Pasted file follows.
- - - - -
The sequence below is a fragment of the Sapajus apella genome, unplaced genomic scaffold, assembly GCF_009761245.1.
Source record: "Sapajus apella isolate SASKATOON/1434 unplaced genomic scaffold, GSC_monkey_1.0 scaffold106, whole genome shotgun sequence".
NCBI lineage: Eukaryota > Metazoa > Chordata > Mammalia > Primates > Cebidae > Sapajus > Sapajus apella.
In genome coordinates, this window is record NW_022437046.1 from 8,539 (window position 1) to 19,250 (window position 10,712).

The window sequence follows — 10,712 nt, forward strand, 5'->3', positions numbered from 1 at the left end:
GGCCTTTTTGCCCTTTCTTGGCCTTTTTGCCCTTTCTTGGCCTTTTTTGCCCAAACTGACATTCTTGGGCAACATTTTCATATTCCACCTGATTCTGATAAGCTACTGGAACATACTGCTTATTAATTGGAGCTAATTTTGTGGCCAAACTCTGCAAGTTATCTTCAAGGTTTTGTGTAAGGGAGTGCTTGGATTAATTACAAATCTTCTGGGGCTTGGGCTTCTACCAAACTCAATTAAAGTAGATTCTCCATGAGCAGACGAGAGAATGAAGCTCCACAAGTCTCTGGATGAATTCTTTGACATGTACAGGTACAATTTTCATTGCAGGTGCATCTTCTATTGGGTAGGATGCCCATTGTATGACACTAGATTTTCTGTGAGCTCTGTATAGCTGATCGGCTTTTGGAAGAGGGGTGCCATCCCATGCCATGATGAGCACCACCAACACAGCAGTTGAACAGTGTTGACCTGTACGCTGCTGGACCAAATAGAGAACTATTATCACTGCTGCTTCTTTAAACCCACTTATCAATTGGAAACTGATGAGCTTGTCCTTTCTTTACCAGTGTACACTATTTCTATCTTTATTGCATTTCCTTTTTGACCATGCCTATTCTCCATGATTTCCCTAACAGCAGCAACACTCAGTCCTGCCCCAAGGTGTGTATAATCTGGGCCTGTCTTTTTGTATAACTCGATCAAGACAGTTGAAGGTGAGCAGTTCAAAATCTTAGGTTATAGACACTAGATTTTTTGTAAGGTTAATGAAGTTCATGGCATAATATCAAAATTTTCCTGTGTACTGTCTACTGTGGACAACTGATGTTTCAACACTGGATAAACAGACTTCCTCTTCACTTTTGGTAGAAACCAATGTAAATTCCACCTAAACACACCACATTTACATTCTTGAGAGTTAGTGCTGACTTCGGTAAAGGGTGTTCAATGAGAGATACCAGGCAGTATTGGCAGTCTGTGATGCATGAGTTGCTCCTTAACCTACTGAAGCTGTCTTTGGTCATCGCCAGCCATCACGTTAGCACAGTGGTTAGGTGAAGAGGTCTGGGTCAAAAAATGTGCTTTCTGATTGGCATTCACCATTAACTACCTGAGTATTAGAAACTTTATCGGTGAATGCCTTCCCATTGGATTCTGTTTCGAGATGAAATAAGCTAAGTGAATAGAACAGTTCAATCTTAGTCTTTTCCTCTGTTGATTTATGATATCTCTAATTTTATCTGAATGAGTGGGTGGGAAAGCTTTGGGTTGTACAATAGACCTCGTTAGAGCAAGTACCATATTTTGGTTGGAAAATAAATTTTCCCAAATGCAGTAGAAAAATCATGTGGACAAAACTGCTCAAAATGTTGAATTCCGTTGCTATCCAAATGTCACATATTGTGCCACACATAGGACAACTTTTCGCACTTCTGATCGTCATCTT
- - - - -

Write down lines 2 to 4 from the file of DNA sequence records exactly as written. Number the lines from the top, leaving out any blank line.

Source record: "Sapajus apella isolate SASKATOON/1434 unplaced genomic scaffold, GSC_monkey_1.0 scaffold106, whole genome shotgun sequence".
NCBI lineage: Eukaryota > Metazoa > Chordata > Mammalia > Primates > Cebidae > Sapajus > Sapajus apella.
In genome coordinates, this window is record NW_022437046.1 from 8,539 (window position 1) to 19,250 (window position 10,712).